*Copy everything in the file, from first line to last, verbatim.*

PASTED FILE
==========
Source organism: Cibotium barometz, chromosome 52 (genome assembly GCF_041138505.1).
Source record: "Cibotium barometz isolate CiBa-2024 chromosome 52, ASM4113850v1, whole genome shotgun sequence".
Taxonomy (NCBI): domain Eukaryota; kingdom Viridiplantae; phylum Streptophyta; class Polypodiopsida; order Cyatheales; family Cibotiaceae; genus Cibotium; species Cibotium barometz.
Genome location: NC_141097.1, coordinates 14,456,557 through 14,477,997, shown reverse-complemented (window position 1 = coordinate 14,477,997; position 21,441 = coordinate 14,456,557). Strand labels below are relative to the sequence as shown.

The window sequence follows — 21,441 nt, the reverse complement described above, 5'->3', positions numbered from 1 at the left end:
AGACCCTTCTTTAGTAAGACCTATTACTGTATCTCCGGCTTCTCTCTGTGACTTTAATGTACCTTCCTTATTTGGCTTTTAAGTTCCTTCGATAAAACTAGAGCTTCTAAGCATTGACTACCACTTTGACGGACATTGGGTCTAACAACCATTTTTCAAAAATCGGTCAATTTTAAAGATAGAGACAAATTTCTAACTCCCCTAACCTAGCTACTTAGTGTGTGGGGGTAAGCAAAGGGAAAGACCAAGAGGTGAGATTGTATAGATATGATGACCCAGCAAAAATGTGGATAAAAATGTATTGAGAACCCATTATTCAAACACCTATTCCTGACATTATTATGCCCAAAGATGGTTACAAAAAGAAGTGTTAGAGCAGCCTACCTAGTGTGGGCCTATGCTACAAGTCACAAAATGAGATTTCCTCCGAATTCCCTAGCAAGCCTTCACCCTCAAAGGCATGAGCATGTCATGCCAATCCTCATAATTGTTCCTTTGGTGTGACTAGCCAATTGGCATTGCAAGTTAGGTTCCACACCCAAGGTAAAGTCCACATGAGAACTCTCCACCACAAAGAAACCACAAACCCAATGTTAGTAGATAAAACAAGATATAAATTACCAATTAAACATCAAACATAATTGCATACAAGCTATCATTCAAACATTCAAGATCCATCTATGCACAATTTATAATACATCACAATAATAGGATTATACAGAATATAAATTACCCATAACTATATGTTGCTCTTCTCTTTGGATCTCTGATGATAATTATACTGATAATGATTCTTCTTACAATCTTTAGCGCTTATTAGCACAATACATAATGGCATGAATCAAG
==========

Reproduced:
Source organism: Cibotium barometz, chromosome 52 (genome assembly GCF_041138505.1).
Source record: "Cibotium barometz isolate CiBa-2024 chromosome 52, ASM4113850v1, whole genome shotgun sequence".
Taxonomy (NCBI): domain Eukaryota; kingdom Viridiplantae; phylum Streptophyta; class Polypodiopsida; order Cyatheales; family Cibotiaceae; genus Cibotium; species Cibotium barometz.
Genome location: NC_141097.1, coordinates 14,456,557 through 14,477,997, shown reverse-complemented (window position 1 = coordinate 14,477,997; position 21,441 = coordinate 14,456,557). Strand labels below are relative to the sequence as shown.

The window sequence follows — 21,441 nt, the reverse complement described above, 5'->3', positions numbered from 1 at the left end:
AGACCCTTCTTTAGTAAGACCTATTACTGTATCTCCGGCTTCTCTCTGTGACTTTAATGTACCTTCCTTATTTGGCTTTTAAGTTCCTTCGATAAAACTAGAGCTTCTAAGCATTGACTACCACTTTGACGGACATTGGGTCTAACAACCATTTTTCAAAAATCGGTCAATTTTAAAGATAGAGACAAATTTCTAACTCCCCTAACCTAGCTACTTAGTGTGTGGGGGTAAGCAAAGGGAAAGACCAAGAGGTGAGATTGTATAGATATGATGACCCAGCAAAAATGTGGATAAAAATGTATTGAGAACCCATTATTCAAACACCTATTCCTGACATTATTATGCCCAAAGATGGTTACAAAAAGAAGTGTTAGAGCAGCCTACCTAGTGTGGGCCTATGCTACAAGTCACAAAATGAGATTTCCTCCGAATTCCCTAGCAAGCCTTCACCCTCAAAGGCATGAGCATGTCATGCCAATCCTCATAATTGTTCCTTTGGTGTGACTAGCCAATTGGCATTGCAAGTTAGGTTCCACACCCAAGGTAAAGTCCACATGAGAACTCTCCACCACAAAGAAACCACAAACCCAATGTTAGTAGATAAAACAAGATATAAATTACCAATTAAACATCAAACATAATTGCATACAAGCTATCATTCAAACATTCAAGATCCATCTATGCACAATTTATAATACATCACAATAATAGGATTATACAGAATATAAATTACCCATAACTATATGTTGCTCTTCTCTTTGGATCTCTGATGATAATTATACTGATAATGATTCTTCTTACAATCTTTAGCGCTTATTAGCACAATACATAATGGCATGAATCAAG